Monday, December 4, 2017

Pigcasso, The Pig Who Paints


(Link to video)

Pigcasso is a 450lb pig in Cape Town, South Africa. She was rescued from the slaughterhouse by Joanne Lefson.

Ms. Lefson introduced Pigcasso to paint and brushes, and trained her with strawberries as the reward.


Now Pigcasso seems to enjoy wielding the brush. Her tastes tend toward abstraction, with an energetic and gestural sense of mark-making. 

Lefson says Pigcasso likes to paint landscapes beside the ocean and that she signs her work at the end by dipping her nose in white paint and dabbing the finished canvas.
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Metro UK: Meet Pigcasso
Previously on GJ:
Why Do Chimps Paint?
Chimp and Elephant Art
Animals are Not Fauvists

11 comments:

A Colonel of Truth said...

Folks are going hog wild for Pigasso’s work. Swine not?! Art is art is art. Thus, bringing in the bacon for Ms Lefson.

James Gurney said...

Yes, the Francis bacon.

Susan Krzywicki said...

I'd like to see more of Pigcasso's finished pieces. And, who selected the colors - were they swapped out by the human? I can't tell from the video.

This is intriguing.

James Gurney said...

Susan, those are good questions, and it is fascinating to try to find out what level of satisfaction the pig may be getting from it. We're not seeing the trainer conditioning the pig with treats and snacks, and we're not seeing the color changes. I presume that pigs would be red-green color blind, but they'd see light and dark of course and also blue vs. orange. The elephant-painting videos raise similar questions. Some trainers, while admitting it's a trained behavior, say that they really do enjoy making marks on paper. The links at the end of the post lead to other stories of animals who paint.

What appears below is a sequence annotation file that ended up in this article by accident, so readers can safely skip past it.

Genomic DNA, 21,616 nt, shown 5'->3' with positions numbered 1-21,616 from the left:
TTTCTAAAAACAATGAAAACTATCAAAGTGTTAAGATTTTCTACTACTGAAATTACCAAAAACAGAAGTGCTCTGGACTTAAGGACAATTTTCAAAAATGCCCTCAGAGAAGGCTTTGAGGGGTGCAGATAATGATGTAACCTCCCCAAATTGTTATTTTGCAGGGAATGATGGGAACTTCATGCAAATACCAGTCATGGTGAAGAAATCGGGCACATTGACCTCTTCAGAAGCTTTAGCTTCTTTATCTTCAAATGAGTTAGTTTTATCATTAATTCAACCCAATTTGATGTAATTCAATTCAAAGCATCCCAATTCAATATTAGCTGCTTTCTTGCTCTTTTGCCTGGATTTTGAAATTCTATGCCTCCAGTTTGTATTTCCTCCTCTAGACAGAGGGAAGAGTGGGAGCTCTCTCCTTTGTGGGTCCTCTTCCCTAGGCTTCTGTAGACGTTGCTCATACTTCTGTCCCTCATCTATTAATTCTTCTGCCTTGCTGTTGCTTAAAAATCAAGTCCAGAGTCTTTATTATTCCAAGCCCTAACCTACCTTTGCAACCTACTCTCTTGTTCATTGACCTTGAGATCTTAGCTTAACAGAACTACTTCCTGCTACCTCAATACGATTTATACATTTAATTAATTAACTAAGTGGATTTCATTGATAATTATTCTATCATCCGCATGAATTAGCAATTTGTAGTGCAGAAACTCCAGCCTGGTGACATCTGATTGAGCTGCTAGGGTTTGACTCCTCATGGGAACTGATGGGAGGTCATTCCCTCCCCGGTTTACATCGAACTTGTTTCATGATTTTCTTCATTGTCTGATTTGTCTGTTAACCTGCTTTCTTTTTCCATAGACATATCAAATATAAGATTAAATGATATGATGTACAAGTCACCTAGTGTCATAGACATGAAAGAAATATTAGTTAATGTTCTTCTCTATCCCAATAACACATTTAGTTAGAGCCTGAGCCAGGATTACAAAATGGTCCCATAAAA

David Webb said...

I find that my own painting improves considerably when I'm given treats.

Bruce A B said...

Looks like Damien Hurst and company are being given a run for their money by Pigcasso!

Rich said...

Just came across an article on heart transplantation:
This kind of technique has far advanced since Barnard's first successful attempt: The difficulty lies in availability - there are too many patients waiting for a transplant versus insufficient supply.
Am I veering completely off topic?

Not quite, I would say: There's intense research going on to get over that shortage: A pig's heart would nearly match the human anatomy, they found out, very close - it might do the "pumping-job". Don't know; but a first transplant of this sort seems to be imminent.

So why shouldn't Pigcasso paint ?

JR said...

In the late 80s one could easily come across a news story about one zoo elephant or another said to enjoy painting. Here is a 1998 article about elephants as artists:
http://www.artistsezine.com/WhyElephant.htm

Those pictures on the link strike me as inferior (immature), compared to elephant-made artwork I've seen in a magazine article years ago. If I come across it again, I might scan it for you.

Rich said...

Hey James:
Can you verify that?
An elephant's artwork being superior to a pig's?

Of course you're not an art critic, but a wholly accomplished Artist.
Maybe I should pose the question elsewhere ;o)

John Cavan said...

I have a t-shirt that was trunk-painted by an elephant at the African Lion Safari in southern Ontario. Definitely an abstract piece if there ever was one... :)

David Webb said...

Years back, I was in the middle of a promising watercolour painting, which was on our dining room table. While I was waiting for the first wash to dry, I popped into the kitchen to make a cup of tea. On my return I discovered our cat was sitting right in the middle of it. The painting was past saving.

Question is, was she trying to improve it or was it just a critique?